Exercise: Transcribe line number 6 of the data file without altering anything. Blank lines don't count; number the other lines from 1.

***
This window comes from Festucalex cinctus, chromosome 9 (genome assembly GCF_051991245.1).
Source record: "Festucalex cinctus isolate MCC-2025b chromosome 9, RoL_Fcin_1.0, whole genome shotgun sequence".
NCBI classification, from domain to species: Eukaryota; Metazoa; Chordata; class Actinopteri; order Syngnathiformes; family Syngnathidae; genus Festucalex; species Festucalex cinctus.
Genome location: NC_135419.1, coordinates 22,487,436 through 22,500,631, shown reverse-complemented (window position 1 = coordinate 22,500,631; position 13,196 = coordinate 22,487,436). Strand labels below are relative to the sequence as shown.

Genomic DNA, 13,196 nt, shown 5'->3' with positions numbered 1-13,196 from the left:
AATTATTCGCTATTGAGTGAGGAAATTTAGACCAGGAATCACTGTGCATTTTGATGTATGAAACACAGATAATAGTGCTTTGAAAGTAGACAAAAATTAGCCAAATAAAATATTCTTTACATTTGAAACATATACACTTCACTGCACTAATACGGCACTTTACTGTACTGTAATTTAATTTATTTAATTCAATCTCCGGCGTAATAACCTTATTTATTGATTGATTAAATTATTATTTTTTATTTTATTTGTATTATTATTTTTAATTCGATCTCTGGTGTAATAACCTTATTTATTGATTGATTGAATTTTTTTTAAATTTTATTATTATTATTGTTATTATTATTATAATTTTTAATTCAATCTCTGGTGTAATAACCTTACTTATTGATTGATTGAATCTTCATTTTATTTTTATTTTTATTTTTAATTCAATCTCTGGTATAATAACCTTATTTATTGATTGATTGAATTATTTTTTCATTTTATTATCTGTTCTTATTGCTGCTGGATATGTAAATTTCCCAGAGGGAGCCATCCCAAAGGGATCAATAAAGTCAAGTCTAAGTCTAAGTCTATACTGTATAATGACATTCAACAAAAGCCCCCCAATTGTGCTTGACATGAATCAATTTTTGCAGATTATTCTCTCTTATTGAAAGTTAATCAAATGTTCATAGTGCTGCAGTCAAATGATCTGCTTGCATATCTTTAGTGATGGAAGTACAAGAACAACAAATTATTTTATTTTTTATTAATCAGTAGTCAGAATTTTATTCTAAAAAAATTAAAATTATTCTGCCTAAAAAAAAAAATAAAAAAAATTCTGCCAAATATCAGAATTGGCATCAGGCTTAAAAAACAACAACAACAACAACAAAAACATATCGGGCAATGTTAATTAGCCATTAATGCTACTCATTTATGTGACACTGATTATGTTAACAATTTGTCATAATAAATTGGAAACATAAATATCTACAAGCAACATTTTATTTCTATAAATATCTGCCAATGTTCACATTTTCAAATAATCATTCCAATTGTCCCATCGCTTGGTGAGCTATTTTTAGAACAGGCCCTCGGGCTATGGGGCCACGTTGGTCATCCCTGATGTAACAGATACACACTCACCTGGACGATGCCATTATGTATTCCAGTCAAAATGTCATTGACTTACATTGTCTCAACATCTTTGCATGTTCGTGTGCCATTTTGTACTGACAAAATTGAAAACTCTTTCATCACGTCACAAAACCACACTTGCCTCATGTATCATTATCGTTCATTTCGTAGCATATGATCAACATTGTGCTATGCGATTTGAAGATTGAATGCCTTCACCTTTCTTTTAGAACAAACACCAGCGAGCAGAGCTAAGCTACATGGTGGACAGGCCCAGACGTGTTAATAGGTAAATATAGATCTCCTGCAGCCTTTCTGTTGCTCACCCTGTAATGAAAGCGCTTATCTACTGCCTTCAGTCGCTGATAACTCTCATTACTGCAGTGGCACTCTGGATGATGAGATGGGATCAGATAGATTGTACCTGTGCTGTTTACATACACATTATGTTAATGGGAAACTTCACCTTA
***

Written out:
AATTATTCGCTATTGAGTGAGGAAATTTAGACCAGGAATCACTGTGCATTTTGATGTATGAAACACAGATAATAGTGCTTTGAAAGTAGACAAAAATTAGCCAAATAAAATATTCTTTACATTTGAAACATATACACTTCACTGCACTAATACGGCACTTTACTGTACTGTAATTTAATTTATTTAATTCAATCTCCGGCGTAATAACCTTATTTATTGATTGATTAAATTATTATTTTTTATTTTATTTGTATTATTATTTTTAATTCGATCTCTGGTGTAATAACCTTATTTATTGATTGATTGAATTTTTTTTAAATTTTATTATTATTATTGTTATTATTATTATAATTTTTAATTCAATCTCTGGTGTAATAACCTTACTTATTGATTGATTGAATCTTCATTTTATTTTTATTTTTATTTTTAATTCAATCTCTGGTATAATAACCTTATTTATTGATTGATTGAATTATTTTTTCATTTTATTATCTGTTCTTATTGCTGCTGGATATGTAAATTTCCCAGAGGGAGCCATCCCAAAGGGATCAATAAAGTCAAGTCTAAGTCTAAGTCTATACTGTATAATGACATTCAACAAAAGCCCCCCAATTGTGCTTGACATGAATCAATTTTTGCAGATTATTCTCTCTTATTGAAAGTTAATCAAATGTTCATAGTGCTGCAGTCAAATGATCTGCTTGCATATCTTTAGTGATGGAAGTACAAGAACAACAAATTATTTTATTTTTTATTAATCAGTAGTCAGAATTTTATTCTAAAAAAATTAAAATTATTCTGCCTAAAAAAAAAAATAAAAAAAATTCTGCCAAATATCAGAATTGGCATCAGGCTTAAAAAACAACAACAACAACAACAAAAACATATCGGGCAATGTTAATTAGCCATTAATGCTACTCATTTATGTGACACTGATTATGTTAACAATTTGTCATAATAAATTGGAAACATAAATATCTACAAGCAACATTTTATTTCTATAAATATCTGCCAATGTTCACATTTTCAAATAATCATTCCAATTGTCCCATCGCTTGGTGAGCTATTTTTAGAACAGGCCCTCGGGCTATGGGGCCACGTTGGTCATCCCTGATGTAACAGATACACACTCACCTGGACGATGCCATTATGTATTCCAGTCAAAATGTCATTGACTTACATTGTCTCAACATCTTTGCATGTTCGTGTGCCATTTTGTACTGACAAAATTGAAAACTCTTTCATCACGTCACAAAACCACACTTGCCTCATGTATCATTATCGTTCATTTCGTAGCATATGATCAACATTGTGCTATGCGATTTGAAGATTGAATGCCTTCACCTTTCTTTTAGAACAAACACCAGCGAGCAGAGCTAAGCTACATGGTGGACAGGCCCAGACGTGTTAATAGGTAAATATAGATCTCCTGCAGCCTTTCTGTTGCTCACCCTGTAATGAAAGCGCTTATCTACTGCCTTCAGTCGCTGATAACTCTCATTACTGCAGTGGCACTCTGGATGATGAGATGGGATCAGATAGATTGTACCTGTGCTGTTTACATACACATTATGTTAATGGGAAACTTCACCTTA